While the College has provided workshops, funding for faculty to attend seminars on teaching, and other support, the programs were not administratively centralized. “Having a physical space where people from different disciplines can come to talk and learn about issues they share in common is an important cornerstone in the support of our faculty,” says Hannah Stewart-Gambino, dean of the College. It brings together conversations about pedagogy and curricular renovation/innovation that already flourish across the campus in informal venues.
The impetus for a center devoted to college pedagogy arose from the faculty about 10 years ago, says Patricia Donahue, professor of English. When discussions for the College’s new strategic plan began in 2006, the faculty Teaching and Learning Committee, of which Donahue was a member, prepared a proposal that was incorporated into the 2007 Plan for Lafayette.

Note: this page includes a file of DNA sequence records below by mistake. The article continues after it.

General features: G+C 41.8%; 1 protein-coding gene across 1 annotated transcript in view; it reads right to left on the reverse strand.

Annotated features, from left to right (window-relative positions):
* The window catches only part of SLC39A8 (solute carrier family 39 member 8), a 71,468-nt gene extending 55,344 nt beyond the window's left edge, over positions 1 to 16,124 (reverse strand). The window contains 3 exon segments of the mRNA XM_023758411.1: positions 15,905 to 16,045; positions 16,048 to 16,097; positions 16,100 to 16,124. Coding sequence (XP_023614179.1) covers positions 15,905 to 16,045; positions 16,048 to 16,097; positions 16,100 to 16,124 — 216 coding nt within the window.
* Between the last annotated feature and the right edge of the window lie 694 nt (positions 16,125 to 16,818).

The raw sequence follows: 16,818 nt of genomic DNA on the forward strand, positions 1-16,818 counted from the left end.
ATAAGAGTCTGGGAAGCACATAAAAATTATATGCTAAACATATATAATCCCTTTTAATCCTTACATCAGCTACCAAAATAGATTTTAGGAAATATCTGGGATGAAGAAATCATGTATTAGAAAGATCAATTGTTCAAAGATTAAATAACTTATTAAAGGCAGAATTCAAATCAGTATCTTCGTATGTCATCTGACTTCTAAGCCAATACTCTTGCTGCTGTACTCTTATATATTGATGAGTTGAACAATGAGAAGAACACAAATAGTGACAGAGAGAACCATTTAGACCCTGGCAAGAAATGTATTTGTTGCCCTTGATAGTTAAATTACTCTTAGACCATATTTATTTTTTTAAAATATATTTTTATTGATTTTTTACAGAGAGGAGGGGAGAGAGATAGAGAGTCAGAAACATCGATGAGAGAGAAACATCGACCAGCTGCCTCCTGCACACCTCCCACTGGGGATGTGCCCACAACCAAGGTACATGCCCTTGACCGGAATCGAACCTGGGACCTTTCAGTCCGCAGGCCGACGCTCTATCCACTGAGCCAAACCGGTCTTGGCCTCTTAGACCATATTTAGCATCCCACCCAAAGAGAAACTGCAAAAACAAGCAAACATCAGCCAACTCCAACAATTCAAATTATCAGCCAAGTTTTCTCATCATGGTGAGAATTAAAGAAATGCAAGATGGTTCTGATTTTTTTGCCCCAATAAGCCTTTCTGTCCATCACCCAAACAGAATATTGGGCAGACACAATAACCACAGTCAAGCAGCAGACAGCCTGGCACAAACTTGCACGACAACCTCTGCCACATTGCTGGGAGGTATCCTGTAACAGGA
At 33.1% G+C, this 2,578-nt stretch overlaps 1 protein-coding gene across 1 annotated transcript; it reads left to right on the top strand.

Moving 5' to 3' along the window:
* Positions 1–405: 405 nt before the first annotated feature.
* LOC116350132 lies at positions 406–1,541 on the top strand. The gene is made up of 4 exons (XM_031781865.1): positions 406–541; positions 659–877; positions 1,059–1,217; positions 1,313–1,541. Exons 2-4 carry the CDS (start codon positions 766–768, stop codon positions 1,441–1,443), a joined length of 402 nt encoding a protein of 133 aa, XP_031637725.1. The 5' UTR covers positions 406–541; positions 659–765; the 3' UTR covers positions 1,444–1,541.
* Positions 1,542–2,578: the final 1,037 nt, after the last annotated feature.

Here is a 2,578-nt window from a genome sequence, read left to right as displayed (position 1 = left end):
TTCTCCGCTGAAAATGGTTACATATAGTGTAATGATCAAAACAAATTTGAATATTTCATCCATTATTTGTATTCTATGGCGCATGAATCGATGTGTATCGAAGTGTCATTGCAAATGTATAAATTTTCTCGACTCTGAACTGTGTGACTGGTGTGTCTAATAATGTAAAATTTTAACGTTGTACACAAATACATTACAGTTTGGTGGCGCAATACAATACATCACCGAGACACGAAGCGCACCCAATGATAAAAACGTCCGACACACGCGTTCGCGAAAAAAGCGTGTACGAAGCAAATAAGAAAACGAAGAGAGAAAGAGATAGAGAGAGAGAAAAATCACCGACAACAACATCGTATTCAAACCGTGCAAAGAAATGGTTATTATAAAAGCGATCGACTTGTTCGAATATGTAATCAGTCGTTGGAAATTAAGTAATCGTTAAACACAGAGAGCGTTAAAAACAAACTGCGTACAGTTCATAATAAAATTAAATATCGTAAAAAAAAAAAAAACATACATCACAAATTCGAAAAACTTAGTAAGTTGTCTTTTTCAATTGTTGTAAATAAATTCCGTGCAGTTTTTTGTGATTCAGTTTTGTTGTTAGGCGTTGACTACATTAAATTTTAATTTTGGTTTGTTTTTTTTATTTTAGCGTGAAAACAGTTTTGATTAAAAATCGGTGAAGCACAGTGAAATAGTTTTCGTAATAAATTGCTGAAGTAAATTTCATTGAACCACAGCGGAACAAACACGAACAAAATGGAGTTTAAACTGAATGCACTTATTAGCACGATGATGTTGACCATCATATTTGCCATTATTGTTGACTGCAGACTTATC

A touchstone for inspiration and recalibration of teaching methodology
The center is devoted to providing faculty with the resources to explore pedagogical best practices and nationwide trends in the uses of technology. The center’s director, Alan Childs, professor of psychology, was appointed by Hill, who noted that his experience and leadership make him well suited to working with colleagues across all academic divisions. During his 31 years at Lafayette, he has won numerous awards for teaching including the Marquis Superior Teaching award, and has served as dean of academic services, department head of psychology, and health professions adviser. He also spent a year at Colgate University as an American Council on Education Fellow in academic administration.